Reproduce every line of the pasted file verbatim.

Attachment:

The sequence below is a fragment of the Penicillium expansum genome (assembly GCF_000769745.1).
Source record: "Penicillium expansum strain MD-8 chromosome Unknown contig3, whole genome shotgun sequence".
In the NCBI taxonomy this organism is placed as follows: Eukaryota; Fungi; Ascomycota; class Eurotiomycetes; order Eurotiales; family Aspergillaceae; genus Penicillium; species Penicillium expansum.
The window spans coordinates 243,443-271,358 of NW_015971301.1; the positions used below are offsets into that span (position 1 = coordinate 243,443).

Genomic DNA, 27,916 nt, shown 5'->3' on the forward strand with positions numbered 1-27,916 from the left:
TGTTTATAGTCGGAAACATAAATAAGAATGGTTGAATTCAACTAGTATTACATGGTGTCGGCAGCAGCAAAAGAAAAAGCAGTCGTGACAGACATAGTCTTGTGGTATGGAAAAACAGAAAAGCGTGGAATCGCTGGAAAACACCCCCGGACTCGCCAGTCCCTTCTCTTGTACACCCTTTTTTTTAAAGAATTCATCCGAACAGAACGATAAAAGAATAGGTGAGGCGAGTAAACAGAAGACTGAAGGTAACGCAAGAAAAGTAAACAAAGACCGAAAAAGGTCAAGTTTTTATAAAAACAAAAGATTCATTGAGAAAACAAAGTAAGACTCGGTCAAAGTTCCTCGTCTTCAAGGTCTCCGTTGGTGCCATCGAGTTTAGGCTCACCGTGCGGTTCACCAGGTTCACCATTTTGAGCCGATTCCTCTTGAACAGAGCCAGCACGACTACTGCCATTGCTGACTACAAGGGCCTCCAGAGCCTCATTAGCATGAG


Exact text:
The sequence below is a fragment of the Penicillium expansum genome (assembly GCF_000769745.1).
Source record: "Penicillium expansum strain MD-8 chromosome Unknown contig3, whole genome shotgun sequence".
In the NCBI taxonomy this organism is placed as follows: Eukaryota; Fungi; Ascomycota; class Eurotiomycetes; order Eurotiales; family Aspergillaceae; genus Penicillium; species Penicillium expansum.
The window spans coordinates 243,443-271,358 of NW_015971301.1; the positions used below are offsets into that span (position 1 = coordinate 243,443).

Genomic DNA, 27,916 nt, shown 5'->3' on the forward strand with positions numbered 1-27,916 from the left:
TGTTTATAGTCGGAAACATAAATAAGAATGGTTGAATTCAACTAGTATTACATGGTGTCGGCAGCAGCAAAAGAAAAAGCAGTCGTGACAGACATAGTCTTGTGGTATGGAAAAACAGAAAAGCGTGGAATCGCTGGAAAACACCCCCGGACTCGCCAGTCCCTTCTCTTGTACACCCTTTTTTTTAAAGAATTCATCCGAACAGAACGATAAAAGAATAGGTGAGGCGAGTAAACAGAAGACTGAAGGTAACGCAAGAAAAGTAAACAAAGACCGAAAAAGGTCAAGTTTTTATAAAAACAAAAGATTCATTGAGAAAACAAAGTAAGACTCGGTCAAAGTTCCTCGTCTTCAAGGTCTCCGTTGGTGCCATCGAGTTTAGGCTCACCGTGCGGTTCACCAGGTTCACCATTTTGAGCCGATTCCTCTTGAACAGAGCCAGCACGACTACTGCCATTGCTGACTACAAGGGCCTCCAGAGCCTCATTAGCATGAG